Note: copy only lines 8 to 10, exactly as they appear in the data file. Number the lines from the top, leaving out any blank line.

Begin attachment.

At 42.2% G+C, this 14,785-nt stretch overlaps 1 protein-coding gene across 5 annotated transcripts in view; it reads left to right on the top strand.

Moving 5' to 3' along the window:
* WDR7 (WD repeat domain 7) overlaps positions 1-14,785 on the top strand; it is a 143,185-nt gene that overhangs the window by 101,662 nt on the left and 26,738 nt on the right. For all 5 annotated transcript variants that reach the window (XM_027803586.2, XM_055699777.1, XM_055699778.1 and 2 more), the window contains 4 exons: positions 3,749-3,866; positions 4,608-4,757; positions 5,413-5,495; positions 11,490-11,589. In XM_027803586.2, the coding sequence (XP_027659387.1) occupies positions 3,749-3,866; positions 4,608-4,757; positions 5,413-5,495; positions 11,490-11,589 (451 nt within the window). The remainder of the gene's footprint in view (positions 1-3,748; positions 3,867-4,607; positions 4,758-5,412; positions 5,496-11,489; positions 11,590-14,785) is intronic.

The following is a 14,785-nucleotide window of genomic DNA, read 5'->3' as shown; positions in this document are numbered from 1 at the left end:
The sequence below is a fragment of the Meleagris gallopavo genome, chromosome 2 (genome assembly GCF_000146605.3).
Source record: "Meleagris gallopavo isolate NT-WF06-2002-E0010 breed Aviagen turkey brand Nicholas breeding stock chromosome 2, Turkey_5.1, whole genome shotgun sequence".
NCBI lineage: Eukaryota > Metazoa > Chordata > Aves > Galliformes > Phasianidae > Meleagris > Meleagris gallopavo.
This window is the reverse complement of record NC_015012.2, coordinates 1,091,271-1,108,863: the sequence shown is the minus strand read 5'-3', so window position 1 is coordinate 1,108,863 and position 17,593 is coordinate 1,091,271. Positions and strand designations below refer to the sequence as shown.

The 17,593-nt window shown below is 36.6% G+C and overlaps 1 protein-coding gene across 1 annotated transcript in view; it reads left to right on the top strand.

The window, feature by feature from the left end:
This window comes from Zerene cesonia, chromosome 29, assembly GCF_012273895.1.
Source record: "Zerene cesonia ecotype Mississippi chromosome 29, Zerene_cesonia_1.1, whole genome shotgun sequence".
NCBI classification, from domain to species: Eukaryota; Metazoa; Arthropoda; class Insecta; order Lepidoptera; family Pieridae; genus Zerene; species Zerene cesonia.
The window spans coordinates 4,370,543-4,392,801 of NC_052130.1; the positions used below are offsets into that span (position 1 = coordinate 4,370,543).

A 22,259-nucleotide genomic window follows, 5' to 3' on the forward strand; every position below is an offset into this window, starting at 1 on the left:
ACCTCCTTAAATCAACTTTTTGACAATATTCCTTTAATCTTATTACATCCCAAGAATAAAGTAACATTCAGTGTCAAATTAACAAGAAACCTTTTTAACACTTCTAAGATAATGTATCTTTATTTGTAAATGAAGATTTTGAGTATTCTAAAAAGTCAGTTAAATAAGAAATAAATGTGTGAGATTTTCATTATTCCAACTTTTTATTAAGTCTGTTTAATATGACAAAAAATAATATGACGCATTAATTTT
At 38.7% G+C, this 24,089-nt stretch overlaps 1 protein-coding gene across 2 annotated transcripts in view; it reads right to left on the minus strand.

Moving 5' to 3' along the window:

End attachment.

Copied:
This window is the reverse complement of record NC_015012.2, coordinates 1,091,271-1,108,863: the sequence shown is the minus strand read 5'-3', so window position 1 is coordinate 1,108,863 and position 17,593 is coordinate 1,091,271. Positions and strand designations below refer to the sequence as shown.

The 17,593-nt window shown below is 36.6% G+C and overlaps 1 protein-coding gene across 1 annotated transcript in view; it reads left to right on the top strand.

The window, feature by feature from the left end: